Attorney-General Judith Collins today announced the appointment of Auckland King’s Counsel Gregory Peter Blanchard as a High Court Judge. Justice Blanchard attended the University of Auckland from 1991 to 1995, graduating with an LLB (Honours) and Bachelor of Arts (English). He was a solicitor with the firm that is now Dentons ...
    BeehiveBy beehive.govt.nz
    6 days ago
  • Health workforce numbers rise
    Health Minister Dr Shane Reti says new data released today shows encouraging growth in the health workforce, with a continued increase in the numbers of doctors, nurses and midwives joining Health New Zealand. “Frontline healthcare workers are the beating heart of the healthcare system. Increasing and retaining our health workforce ...
    BeehiveBy beehive.govt.nz
    6 days ago
  • Government to overhaul firearms laws
    Associate Justice Minister Nicole McKee has today announced a comprehensive programme to reform New Zealand's outdated and complicated firearms laws. “The Arms Act has been in place for over 40 years. It has been amended several times – in a piecemeal, and sometimes rushed way. This has resulted in outdated ...
    BeehiveBy beehive.govt.nz
    6 days ago
  • Government delivers landmark specialist schools investment
    The coalition Government is delivering record levels of targeted investment in specialist schools so children with additional needs can thrive. As part of Budget 24, $89 million has been ringfenced to redevelop specialist facilities and increase satellite classrooms for students with high needs. This includes: $63 million in depreciation funding ...
    BeehiveBy beehive.govt.nz
    6 days ago
  • Major health and safety consultation begins
    A substantial consultation on work health and safety will begin today with a roadshow across the regions over the coming months, says Workplace Relations and Safety Minister Brooke van Velden.  This the first step to deliver on the commitment to reforming health and safety law and regulations, set out in ...
    BeehiveBy beehive.govt.nz
    6 days ago
  • Growing the potential of New Zealand’s forestry sector in partnership
    Forestry Minister Todd McClay, today announced the start of the Government’s plan to restore certainty and confidence in the forestry and wood processing sector. “This government will drive investment to unlock the industry’s economic potential for growth,” Mr McClay says. “Forestry’s success is critical to rebuilding New Zealand’s economy, boosting ...
    BeehiveBy beehive.govt.nz
    6 days ago
  • Government cancels forestry ETS annual service charges for 2023-24
    Annual service charges in the forestry Emissions Trading Scheme (ETS) will be cancelled for 2023/24, Forestry Minister Todd McClay says. “The sector has told me the costs imposed on forestry owners by the previous government were excessive and unreasonable and I agree,” Mr McClay says. “They have said that there ...
    BeehiveBy beehive.govt.nz
    6 days ago
  • Speech to the LGNZ Infrastructure Symposium
    Introduction Thank you for having me here today and welcome to Wellington, the home of the Hurricanes, the next Super Rugby champions. Infrastructure – the challenge This government has inherited a series of big challenges in infrastructure. I don’t need to tell an audience as smart as this one that ...
    BeehiveBy beehive.govt.nz
    6 days ago
  • Government boosts Agriculture and food trade with China
    Trade and Agriculture Minister Todd McClay and Food Safety Minister Andrew Hoggard welcomed outcomes to boost agricultural and food trade between New Zealand and China. A number of documents were signed today at Government House that will improve the business environment between New Zealand and China, and help reduce barriers, including on infant formula ...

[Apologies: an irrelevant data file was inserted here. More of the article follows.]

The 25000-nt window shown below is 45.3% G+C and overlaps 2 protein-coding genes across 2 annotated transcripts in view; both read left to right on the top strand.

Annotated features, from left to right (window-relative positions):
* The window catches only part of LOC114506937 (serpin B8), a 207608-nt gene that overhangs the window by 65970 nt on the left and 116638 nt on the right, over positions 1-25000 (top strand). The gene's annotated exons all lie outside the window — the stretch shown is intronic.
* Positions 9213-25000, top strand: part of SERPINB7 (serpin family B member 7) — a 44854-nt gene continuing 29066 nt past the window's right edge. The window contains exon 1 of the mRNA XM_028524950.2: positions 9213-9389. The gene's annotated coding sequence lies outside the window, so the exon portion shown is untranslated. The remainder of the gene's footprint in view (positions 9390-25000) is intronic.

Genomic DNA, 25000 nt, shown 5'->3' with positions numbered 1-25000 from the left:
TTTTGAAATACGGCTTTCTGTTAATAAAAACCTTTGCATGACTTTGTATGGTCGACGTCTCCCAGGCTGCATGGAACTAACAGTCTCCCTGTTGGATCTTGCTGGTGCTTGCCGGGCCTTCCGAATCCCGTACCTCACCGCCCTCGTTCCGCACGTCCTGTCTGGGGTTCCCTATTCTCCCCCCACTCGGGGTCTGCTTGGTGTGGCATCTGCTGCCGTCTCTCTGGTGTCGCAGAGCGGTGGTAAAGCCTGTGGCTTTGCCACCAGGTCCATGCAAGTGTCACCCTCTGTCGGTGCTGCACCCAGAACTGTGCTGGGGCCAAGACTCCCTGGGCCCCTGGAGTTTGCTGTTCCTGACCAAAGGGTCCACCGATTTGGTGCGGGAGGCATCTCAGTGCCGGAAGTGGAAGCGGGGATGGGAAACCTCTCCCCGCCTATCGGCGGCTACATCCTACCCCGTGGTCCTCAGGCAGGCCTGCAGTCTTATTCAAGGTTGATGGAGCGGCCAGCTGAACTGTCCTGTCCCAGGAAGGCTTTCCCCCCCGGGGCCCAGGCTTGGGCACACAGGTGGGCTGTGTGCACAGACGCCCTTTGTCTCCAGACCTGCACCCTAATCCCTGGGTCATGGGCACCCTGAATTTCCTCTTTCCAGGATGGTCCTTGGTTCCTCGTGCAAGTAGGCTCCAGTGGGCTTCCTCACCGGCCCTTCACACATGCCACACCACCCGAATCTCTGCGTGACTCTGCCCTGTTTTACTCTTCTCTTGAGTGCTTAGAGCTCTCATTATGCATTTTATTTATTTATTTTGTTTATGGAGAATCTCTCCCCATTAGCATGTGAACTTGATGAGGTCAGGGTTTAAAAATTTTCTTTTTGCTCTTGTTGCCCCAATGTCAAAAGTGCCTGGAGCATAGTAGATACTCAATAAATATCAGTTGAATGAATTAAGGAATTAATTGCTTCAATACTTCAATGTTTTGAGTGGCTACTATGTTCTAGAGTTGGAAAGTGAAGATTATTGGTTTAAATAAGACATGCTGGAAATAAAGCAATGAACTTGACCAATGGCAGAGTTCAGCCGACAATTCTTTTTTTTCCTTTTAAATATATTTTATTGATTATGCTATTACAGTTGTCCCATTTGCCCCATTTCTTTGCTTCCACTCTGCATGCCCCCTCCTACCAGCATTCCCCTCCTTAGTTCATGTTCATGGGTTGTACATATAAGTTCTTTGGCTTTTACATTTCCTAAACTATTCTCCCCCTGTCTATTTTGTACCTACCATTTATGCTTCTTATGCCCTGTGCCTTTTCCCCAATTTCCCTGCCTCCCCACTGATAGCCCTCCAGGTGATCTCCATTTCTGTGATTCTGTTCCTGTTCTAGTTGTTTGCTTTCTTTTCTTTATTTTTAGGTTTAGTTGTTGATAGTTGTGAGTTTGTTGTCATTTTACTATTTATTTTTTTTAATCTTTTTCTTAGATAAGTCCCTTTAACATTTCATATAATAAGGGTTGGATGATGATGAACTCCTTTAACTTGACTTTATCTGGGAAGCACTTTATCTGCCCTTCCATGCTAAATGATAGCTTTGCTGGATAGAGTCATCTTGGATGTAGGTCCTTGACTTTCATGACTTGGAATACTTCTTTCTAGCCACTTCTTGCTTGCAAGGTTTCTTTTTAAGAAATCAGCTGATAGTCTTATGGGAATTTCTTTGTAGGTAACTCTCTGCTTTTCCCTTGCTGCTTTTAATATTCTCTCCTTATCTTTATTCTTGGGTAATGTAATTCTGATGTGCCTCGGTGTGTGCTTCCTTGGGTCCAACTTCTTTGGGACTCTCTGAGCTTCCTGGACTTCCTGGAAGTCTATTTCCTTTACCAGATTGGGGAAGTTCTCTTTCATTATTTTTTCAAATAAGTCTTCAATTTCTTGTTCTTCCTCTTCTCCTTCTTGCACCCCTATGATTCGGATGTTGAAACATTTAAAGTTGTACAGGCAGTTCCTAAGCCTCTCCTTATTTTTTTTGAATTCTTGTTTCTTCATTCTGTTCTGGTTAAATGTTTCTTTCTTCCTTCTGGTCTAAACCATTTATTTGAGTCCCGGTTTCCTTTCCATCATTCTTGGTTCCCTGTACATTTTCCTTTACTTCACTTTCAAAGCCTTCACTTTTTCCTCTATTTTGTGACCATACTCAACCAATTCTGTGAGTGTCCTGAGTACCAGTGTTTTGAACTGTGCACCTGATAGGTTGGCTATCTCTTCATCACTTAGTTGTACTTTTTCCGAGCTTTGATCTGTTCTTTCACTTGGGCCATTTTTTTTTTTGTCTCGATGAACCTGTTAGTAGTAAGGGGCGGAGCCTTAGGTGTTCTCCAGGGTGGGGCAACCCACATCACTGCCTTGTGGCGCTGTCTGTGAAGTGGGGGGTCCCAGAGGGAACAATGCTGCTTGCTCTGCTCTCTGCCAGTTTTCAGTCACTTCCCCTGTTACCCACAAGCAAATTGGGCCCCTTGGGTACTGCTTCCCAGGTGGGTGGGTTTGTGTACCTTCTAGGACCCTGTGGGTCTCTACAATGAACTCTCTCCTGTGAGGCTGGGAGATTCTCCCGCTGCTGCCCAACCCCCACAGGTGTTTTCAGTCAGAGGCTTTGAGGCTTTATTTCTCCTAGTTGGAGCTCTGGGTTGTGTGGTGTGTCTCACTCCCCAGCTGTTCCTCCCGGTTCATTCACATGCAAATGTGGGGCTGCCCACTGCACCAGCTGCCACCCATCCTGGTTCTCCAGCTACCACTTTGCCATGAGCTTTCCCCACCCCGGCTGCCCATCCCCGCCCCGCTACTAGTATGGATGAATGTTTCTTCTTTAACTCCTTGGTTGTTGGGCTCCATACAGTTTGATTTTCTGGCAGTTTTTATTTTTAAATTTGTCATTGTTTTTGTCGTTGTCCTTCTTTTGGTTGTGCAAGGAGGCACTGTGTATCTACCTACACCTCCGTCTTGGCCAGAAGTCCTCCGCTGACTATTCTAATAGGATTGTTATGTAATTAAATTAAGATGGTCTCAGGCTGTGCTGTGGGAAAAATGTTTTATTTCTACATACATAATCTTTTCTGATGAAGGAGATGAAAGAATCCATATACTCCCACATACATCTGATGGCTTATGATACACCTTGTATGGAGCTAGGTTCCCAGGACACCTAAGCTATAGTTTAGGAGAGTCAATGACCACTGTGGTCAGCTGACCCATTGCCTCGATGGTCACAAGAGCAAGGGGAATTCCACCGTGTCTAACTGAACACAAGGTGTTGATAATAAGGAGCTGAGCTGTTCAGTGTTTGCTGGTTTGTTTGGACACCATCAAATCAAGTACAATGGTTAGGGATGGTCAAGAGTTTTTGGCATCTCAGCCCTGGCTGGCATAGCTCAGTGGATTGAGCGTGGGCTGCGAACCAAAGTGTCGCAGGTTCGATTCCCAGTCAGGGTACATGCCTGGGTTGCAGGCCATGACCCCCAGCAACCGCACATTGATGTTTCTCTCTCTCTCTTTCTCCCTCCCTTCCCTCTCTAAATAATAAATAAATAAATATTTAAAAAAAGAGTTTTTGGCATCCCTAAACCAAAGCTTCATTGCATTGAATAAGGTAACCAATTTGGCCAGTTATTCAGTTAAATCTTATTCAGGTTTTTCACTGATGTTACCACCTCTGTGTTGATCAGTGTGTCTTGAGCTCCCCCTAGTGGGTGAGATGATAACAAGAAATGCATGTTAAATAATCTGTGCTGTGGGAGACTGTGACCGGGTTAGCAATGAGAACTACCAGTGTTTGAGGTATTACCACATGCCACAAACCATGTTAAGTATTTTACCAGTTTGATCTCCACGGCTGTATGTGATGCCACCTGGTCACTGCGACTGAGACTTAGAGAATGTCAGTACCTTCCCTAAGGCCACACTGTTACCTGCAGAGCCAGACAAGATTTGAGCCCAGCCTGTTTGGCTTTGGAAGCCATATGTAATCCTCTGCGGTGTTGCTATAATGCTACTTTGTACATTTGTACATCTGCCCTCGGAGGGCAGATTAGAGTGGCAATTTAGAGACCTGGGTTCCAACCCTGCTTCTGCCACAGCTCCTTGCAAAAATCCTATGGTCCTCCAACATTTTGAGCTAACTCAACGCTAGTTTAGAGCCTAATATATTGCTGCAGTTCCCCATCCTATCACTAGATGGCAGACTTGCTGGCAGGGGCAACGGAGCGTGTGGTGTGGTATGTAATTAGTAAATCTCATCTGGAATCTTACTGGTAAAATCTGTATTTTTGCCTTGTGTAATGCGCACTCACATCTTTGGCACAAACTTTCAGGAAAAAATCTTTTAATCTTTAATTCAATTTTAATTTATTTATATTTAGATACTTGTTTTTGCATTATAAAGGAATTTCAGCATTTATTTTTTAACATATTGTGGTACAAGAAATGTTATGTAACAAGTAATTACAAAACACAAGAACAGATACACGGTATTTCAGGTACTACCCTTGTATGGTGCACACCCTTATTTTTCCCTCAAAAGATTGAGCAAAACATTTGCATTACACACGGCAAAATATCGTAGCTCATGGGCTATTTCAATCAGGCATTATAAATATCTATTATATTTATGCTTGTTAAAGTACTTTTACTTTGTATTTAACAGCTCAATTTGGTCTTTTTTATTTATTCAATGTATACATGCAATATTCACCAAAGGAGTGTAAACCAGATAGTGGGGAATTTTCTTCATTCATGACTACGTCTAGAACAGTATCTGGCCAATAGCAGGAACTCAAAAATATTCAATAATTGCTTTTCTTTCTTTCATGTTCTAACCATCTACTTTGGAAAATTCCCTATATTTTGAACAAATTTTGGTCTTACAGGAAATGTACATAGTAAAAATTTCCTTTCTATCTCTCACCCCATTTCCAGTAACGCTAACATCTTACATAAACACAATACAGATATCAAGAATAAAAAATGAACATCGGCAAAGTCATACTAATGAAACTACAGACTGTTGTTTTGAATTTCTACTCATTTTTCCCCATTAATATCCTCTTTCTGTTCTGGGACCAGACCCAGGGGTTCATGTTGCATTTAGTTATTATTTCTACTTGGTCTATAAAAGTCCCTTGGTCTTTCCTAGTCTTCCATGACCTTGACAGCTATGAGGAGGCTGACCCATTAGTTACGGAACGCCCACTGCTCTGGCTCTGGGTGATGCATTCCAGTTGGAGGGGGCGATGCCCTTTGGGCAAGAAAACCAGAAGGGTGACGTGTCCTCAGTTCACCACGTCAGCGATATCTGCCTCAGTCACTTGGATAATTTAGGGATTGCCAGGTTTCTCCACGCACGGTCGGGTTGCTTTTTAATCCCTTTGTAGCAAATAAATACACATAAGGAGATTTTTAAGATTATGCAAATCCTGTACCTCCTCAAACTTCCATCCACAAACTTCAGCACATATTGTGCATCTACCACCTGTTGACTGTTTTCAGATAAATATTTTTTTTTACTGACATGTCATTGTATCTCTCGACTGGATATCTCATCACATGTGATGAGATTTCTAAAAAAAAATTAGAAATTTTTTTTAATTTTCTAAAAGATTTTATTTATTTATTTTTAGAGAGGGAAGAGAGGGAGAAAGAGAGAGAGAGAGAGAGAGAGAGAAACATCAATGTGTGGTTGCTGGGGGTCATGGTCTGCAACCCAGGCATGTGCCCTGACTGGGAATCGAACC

BeehiveBy beehive.govt.nz
    7 days ago
  • NZ and China launch Services Trade Negotiations
    Trade Minister Todd McClay, and China’s Commerce Minister Wang Wentao, today announced the official launch of Negotiations on Services Trade between the two countries.  “The Government is focused on opening doors for services exporters to grow the New Zealand’s economy,” Mr McClay says.  As part of the 2022 New Zealand-China Free Trade Agreement Upgrade ...
    BeehiveBy beehive.govt.nz
    7 days ago
  • Prime Minister Luxon meets with Premier Li
    Prime Minister Christopher Luxon met with Chinese Premier Li Qiang at Government House in Wellington today.  “I was pleased to welcome Premier Li to Wellington for his first official visit, which marks 10 years since New Zealand and China established a Comprehensive Strategic Partnership,” Mr Luxon says. “The Premier and ...
    BeehiveBy beehive.govt.nz
    7 days ago
  • Government and business tackling gender pay gap
    The coalition Government is taking action to reduce the gender pay gap in New Zealand through the development of a voluntary calculation tool. “Gender pay gaps have impacted women for decades, which is why we need to continue to drive change in New Zealand,” Acting Minister for Women Louise Upston ...
    BeehiveBy beehive.govt.nz
    7 days ago
  • Funding Boost for Rural Support Trusts
    The coalition Government is boosting funding for Rural Support Trusts to provide more help to farmers and growers under pressure, Rural Communities Minister Mark Patterson announced today. “A strong and thriving agricultural sector is crucial to the New Zealand economy and one of the ways to support it is to ...
    BeehiveBy beehive.govt.nz
    7 days ago
  • Latest data shows size of public service decreasing
    Spending on contractors and consultants continues to fall and the size of the Public Service workforce has started to decrease after years of growth, according to the latest data released today by the Public Service Commission. Workforce data for the quarter from 31 December 23 to 31 March 24 shows ...
    BeehiveBy beehive.govt.nz
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  • Speech to the Law Association